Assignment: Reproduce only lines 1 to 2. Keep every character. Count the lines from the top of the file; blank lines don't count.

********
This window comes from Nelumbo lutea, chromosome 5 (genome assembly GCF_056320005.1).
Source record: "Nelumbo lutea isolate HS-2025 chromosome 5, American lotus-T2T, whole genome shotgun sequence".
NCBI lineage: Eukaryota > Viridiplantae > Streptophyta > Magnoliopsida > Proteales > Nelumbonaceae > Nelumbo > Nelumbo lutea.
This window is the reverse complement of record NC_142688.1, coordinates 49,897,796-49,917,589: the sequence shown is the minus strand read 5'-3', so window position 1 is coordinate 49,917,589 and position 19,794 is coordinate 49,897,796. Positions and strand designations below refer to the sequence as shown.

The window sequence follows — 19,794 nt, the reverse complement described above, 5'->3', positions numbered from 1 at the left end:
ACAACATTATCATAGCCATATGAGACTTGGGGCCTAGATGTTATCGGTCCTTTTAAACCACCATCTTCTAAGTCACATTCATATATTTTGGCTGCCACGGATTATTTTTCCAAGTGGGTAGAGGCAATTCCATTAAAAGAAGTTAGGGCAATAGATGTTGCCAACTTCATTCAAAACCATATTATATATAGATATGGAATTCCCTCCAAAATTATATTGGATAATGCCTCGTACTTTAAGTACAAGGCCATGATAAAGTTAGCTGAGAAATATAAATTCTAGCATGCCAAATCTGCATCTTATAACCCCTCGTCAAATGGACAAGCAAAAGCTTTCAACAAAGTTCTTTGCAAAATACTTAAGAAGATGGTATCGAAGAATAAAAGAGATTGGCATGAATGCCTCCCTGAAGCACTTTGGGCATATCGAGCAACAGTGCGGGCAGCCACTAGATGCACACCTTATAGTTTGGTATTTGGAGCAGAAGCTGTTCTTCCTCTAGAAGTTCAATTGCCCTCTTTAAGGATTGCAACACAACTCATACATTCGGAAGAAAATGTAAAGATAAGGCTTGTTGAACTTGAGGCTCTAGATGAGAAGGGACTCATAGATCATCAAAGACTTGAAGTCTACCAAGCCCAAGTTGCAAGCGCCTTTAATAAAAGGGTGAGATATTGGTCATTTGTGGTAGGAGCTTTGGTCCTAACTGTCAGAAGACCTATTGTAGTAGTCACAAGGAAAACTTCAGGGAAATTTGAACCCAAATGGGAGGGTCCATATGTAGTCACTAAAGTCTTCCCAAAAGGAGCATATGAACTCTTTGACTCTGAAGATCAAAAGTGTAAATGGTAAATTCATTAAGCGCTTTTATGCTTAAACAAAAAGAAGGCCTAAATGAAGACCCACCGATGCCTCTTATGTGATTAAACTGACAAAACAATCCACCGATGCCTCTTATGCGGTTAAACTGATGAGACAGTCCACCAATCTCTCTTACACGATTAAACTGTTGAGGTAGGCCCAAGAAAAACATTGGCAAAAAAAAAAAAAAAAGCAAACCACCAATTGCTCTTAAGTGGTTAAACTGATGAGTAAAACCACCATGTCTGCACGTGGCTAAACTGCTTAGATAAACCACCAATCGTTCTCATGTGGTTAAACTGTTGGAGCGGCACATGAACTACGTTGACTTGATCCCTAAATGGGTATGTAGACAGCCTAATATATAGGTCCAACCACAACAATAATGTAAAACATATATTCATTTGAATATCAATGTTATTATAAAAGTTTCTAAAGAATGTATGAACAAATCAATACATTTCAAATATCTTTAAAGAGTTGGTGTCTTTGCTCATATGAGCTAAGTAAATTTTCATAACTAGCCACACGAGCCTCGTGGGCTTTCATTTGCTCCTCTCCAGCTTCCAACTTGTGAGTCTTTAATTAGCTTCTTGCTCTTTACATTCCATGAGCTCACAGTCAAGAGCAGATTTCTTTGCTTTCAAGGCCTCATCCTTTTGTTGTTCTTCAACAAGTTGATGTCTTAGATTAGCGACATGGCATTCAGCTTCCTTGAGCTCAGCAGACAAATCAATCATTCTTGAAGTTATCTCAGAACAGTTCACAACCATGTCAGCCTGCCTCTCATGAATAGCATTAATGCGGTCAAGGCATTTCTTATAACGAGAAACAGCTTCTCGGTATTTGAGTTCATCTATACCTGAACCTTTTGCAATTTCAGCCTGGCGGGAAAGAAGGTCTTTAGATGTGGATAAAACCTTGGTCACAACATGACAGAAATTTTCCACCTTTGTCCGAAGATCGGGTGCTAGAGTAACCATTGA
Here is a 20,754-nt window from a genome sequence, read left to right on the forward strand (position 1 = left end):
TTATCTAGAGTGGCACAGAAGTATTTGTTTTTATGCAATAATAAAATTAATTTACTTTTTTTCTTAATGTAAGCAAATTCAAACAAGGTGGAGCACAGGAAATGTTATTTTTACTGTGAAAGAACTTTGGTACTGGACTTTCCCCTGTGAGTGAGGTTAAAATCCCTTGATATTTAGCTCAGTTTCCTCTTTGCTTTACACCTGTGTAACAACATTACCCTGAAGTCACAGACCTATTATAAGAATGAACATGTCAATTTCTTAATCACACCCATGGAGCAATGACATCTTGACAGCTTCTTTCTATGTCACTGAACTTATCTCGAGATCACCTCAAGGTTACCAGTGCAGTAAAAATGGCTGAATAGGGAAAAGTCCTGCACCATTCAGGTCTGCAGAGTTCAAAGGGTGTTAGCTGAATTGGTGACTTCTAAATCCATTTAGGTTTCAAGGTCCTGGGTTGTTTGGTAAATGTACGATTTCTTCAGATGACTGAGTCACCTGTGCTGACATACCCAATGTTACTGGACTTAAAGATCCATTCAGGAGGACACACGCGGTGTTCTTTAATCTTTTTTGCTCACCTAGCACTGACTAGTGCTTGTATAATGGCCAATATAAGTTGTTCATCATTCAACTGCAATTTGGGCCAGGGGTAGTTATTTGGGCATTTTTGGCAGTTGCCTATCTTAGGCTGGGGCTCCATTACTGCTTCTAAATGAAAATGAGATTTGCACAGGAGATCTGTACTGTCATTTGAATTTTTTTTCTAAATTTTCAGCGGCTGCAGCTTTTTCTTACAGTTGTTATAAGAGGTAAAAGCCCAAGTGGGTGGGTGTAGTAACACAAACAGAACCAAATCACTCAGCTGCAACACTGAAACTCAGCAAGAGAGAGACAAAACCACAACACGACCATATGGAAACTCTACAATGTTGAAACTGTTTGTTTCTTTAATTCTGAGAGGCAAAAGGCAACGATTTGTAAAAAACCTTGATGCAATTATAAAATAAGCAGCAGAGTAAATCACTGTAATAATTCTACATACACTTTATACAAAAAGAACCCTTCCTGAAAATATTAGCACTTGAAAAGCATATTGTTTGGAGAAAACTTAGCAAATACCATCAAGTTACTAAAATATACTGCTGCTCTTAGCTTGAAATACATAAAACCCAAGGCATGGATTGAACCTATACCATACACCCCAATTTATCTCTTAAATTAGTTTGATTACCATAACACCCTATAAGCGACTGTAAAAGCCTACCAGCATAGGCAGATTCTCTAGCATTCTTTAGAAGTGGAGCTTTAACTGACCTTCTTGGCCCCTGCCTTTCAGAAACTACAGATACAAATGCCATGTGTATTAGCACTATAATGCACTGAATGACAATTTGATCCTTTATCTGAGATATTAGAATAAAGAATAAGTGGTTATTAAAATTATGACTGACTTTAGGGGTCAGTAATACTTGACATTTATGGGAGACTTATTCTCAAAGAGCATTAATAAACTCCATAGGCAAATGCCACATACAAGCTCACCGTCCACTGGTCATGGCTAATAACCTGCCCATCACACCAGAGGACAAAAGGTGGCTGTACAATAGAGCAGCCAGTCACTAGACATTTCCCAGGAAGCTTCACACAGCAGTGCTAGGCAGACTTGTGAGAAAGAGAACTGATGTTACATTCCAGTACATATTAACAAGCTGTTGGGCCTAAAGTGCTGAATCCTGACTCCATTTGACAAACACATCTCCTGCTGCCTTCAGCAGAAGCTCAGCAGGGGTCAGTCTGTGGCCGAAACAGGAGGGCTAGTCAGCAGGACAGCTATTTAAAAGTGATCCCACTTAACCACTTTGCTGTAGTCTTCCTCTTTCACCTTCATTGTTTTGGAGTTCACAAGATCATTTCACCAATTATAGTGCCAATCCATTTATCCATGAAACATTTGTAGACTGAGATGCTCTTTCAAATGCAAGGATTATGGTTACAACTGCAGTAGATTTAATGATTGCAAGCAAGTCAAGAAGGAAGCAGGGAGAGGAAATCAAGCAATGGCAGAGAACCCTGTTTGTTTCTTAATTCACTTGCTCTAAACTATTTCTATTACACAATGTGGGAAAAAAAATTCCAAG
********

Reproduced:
This window comes from Nelumbo lutea, chromosome 5 (genome assembly GCF_056320005.1).
Source record: "Nelumbo lutea isolate HS-2025 chromosome 5, American lotus-T2T, whole genome shotgun sequence".